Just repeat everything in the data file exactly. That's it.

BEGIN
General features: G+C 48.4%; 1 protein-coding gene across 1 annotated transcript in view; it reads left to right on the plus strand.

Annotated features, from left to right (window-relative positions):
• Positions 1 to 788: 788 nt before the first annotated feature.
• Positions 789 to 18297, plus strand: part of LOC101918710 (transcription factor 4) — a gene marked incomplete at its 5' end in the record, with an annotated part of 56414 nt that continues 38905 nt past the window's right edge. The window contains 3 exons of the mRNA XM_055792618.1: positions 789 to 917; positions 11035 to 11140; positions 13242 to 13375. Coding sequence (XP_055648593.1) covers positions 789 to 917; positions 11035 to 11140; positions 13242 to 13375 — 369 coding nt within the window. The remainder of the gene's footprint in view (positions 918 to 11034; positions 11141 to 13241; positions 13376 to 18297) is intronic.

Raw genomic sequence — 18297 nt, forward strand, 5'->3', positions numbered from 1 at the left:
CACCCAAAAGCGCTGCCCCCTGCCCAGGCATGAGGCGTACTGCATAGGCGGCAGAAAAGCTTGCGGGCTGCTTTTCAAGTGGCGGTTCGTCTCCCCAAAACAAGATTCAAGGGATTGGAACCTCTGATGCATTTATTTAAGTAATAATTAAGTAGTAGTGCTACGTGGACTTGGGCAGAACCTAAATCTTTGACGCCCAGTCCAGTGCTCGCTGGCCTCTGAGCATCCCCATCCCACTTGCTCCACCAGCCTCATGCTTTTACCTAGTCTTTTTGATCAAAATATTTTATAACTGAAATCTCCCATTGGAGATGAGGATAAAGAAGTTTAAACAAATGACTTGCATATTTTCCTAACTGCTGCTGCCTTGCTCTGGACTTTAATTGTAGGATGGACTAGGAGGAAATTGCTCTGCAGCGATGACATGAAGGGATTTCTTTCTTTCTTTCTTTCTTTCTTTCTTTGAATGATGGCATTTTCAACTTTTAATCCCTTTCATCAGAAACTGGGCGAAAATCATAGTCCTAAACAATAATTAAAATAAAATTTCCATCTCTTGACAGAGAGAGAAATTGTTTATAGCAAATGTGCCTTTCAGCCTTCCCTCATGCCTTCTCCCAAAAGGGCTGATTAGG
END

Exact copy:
General features: G+C 48.4%; 1 protein-coding gene across 1 annotated transcript in view; it reads left to right on the plus strand.

Annotated features, from left to right (window-relative positions):
• Positions 1 to 788: 788 nt before the first annotated feature.
• Positions 789 to 18297, plus strand: part of LOC101918710 (transcription factor 4) — a gene marked incomplete at its 5' end in the record, with an annotated part of 56414 nt that continues 38905 nt past the window's right edge. The window contains 3 exons of the mRNA XM_055792618.1: positions 789 to 917; positions 11035 to 11140; positions 13242 to 13375. Coding sequence (XP_055648593.1) covers positions 789 to 917; positions 11035 to 11140; positions 13242 to 13375 — 369 coding nt within the window. The remainder of the gene's footprint in view (positions 918 to 11034; positions 11141 to 13241; positions 13376 to 18297) is intronic.

Raw genomic sequence — 18297 nt, forward strand, 5'->3', positions numbered from 1 at the left:
CACCCAAAAGCGCTGCCCCCTGCCCAGGCATGAGGCGTACTGCATAGGCGGCAGAAAAGCTTGCGGGCTGCTTTTCAAGTGGCGGTTCGTCTCCCCAAAACAAGATTCAAGGGATTGGAACCTCTGATGCATTTATTTAAGTAATAATTAAGTAGTAGTGCTACGTGGACTTGGGCAGAACCTAAATCTTTGACGCCCAGTCCAGTGCTCGCTGGCCTCTGAGCATCCCCATCCCACTTGCTCCACCAGCCTCATGCTTTTACCTAGTCTTTTTGATCAAAATATTTTATAACTGAAATCTCCCATTGGAGATGAGGATAAAGAAGTTTAAACAAATGACTTGCATATTTTCCTAACTGCTGCTGCCTTGCTCTGGACTTTAATTGTAGGATGGACTAGGAGGAAATTGCTCTGCAGCGATGACATGAAGGGATTTCTTTCTTTCTTTCTTTCTTTCTTTCTTTGAATGATGGCATTTTCAACTTTTAATCCCTTTCATCAGAAACTGGGCGAAAATCATAGTCCTAAACAATAATTAAAATAAAATTTCCATCTCTTGACAGAGAGAGAAATTGTTTATAGCAAATGTGCCTTTCAGCCTTCCCTCATGCCTTCTCCCAAAAGGGCTGATTAGG